Meet the California Regional Center's Staff
Director, California Regional Center
Manager, Operations, Conservation And Education Program
Program Assistant, Urban Wildlife
How a Lonely Cougar in Los Angeles Inspired the World
Beth Pratt | TEDxYosemite
A Message from NWF's California Director
Dear Friend of California Wildlife,
My mother tells me my interest in wildlife began at an early age. I would collect frogs in a bucket, name them all Herman, watch them in a special frog habitat I constructed in our backyard, then release them to their “families” at night. I don’t know if I’ll admit to naming them Herman, but the rest sounds plausible. As a young girl, I also avidly read Ranger Rick magazine. Now as an adult, I am honored to have the opportunity to serve an organization that helped shape me into a champion for conservation and an advocate for frogs and other wildlife.
For over twenty years I have worked in environmental leadership roles and in two of the country’s largest parks: Yosemite and Yellowstone. As a result, I have been lucky enough to witness a bison calf born in my yard, be awaked by the music of wolves howling, watch a grizzly bear lope across the landscape, and listen to the chirping of the pika on a high mountain peak. In my home outside Yosemite, I enjoy seeing tadpoles transform into Pacific chorus frogs each year and have observed a bobcat family strolling through my certified National Wildlife backyard habitat.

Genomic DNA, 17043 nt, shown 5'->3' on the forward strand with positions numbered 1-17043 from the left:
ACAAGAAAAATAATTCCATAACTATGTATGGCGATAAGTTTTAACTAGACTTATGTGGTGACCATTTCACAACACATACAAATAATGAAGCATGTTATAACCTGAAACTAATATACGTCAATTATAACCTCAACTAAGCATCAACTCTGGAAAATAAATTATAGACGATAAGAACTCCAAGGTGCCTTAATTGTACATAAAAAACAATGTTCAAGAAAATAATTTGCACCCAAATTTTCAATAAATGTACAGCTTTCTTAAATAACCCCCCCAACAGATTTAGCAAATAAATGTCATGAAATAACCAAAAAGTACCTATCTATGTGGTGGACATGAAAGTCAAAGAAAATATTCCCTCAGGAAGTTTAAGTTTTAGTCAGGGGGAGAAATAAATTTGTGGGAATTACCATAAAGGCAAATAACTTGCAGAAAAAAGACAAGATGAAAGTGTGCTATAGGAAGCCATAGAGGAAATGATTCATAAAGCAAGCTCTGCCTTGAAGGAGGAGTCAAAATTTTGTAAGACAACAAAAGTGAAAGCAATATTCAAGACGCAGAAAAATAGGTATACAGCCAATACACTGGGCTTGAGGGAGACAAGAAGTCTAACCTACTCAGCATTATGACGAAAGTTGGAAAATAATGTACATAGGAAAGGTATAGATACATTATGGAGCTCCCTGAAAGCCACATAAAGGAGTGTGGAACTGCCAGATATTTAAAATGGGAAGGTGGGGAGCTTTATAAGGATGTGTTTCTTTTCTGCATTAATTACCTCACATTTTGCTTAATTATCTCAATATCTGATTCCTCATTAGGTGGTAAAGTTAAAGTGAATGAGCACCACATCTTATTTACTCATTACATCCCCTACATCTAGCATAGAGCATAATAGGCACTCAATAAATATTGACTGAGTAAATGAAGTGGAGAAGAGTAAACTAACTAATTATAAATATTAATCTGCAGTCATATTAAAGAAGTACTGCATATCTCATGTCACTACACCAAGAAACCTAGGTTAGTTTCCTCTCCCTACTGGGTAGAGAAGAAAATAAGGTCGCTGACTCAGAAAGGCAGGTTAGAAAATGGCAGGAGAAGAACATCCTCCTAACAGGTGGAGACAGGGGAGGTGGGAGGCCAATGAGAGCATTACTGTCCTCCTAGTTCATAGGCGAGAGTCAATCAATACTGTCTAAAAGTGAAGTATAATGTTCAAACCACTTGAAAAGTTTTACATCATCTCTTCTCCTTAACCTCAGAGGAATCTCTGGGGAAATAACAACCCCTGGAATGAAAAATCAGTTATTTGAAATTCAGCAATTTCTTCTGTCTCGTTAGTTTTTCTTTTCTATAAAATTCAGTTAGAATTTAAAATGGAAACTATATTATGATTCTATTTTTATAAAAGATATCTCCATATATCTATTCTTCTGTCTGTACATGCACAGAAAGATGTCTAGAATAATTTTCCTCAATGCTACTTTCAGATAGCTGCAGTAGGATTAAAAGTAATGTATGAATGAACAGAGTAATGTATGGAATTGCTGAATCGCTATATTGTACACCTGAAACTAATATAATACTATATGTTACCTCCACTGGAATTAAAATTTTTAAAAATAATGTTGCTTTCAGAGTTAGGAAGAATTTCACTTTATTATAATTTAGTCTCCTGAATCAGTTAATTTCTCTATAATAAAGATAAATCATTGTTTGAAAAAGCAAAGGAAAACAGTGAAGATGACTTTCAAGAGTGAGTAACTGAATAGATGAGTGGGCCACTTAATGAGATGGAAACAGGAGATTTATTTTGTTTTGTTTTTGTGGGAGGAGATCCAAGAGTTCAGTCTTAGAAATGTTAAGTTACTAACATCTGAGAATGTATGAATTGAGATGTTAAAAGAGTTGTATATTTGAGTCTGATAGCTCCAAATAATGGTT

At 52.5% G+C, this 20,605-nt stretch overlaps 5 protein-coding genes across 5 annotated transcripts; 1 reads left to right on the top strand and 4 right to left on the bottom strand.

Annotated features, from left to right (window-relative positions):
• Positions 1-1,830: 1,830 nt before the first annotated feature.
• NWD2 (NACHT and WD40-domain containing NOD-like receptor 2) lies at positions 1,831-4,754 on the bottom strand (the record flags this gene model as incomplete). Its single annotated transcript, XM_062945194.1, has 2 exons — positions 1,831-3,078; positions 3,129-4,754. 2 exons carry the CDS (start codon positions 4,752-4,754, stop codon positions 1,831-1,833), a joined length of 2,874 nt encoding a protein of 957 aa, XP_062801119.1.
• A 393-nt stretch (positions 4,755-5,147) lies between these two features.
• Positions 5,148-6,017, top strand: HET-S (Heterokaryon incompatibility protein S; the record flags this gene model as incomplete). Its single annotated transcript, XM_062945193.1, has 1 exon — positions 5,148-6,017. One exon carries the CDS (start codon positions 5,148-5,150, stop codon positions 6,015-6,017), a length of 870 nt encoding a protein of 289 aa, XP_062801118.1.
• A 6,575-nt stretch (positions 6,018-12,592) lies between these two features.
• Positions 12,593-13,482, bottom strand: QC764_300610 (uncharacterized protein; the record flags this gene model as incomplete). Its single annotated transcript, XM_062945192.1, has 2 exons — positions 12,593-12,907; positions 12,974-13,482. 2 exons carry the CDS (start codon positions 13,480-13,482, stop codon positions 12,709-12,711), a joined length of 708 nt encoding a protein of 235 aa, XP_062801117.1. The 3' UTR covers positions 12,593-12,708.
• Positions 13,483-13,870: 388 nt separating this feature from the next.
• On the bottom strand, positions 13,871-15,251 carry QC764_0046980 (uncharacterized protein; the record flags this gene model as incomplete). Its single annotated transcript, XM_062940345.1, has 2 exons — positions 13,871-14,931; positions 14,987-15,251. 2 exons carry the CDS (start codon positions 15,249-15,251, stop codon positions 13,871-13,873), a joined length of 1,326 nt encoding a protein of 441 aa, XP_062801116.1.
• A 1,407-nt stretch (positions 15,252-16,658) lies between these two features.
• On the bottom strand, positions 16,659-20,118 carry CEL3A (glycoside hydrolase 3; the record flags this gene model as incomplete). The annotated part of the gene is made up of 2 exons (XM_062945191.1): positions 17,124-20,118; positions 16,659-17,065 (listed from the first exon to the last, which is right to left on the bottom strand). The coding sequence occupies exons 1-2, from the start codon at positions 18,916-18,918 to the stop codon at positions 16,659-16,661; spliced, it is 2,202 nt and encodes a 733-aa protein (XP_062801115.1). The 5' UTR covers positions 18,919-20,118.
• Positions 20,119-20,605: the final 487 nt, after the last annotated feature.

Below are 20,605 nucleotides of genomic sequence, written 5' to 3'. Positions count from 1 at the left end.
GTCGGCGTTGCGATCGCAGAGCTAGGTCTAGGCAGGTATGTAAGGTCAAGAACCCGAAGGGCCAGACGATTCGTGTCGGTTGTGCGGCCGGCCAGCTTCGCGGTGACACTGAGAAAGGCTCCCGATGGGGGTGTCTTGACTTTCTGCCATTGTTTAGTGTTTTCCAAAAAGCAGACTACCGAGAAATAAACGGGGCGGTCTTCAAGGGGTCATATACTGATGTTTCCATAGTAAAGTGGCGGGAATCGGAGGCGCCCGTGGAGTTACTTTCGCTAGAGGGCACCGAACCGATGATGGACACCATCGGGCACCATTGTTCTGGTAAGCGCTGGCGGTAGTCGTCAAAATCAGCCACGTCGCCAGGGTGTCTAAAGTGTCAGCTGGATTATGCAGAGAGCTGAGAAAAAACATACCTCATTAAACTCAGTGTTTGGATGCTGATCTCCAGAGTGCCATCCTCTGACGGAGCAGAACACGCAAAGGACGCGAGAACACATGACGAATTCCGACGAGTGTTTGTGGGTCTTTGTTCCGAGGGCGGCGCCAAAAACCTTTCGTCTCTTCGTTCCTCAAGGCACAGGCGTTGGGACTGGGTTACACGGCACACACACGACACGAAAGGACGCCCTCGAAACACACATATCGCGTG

I treasure these encounters. And I want to ensure that the children of today—and of future generations—experience the same sense of wonder at seeing a frog hopping in their backyard after a spring rain.
National Wildlife Federation strives to ensure that our children and our children’s children will live in a healthy world where they can breathe clean air, drink clean water and enjoy a diverse array of wildlife and natural areas. That work is especially important for California because few places possess the biodiversity of the Golden State. Home to an impressive array of wildlife and natural landmarks, the state and its diverse communities play a critical role in a stronger conservation movement - a process that begins with education and awareness.
Thank you for your support of the National Wildlife Federation and our work in California!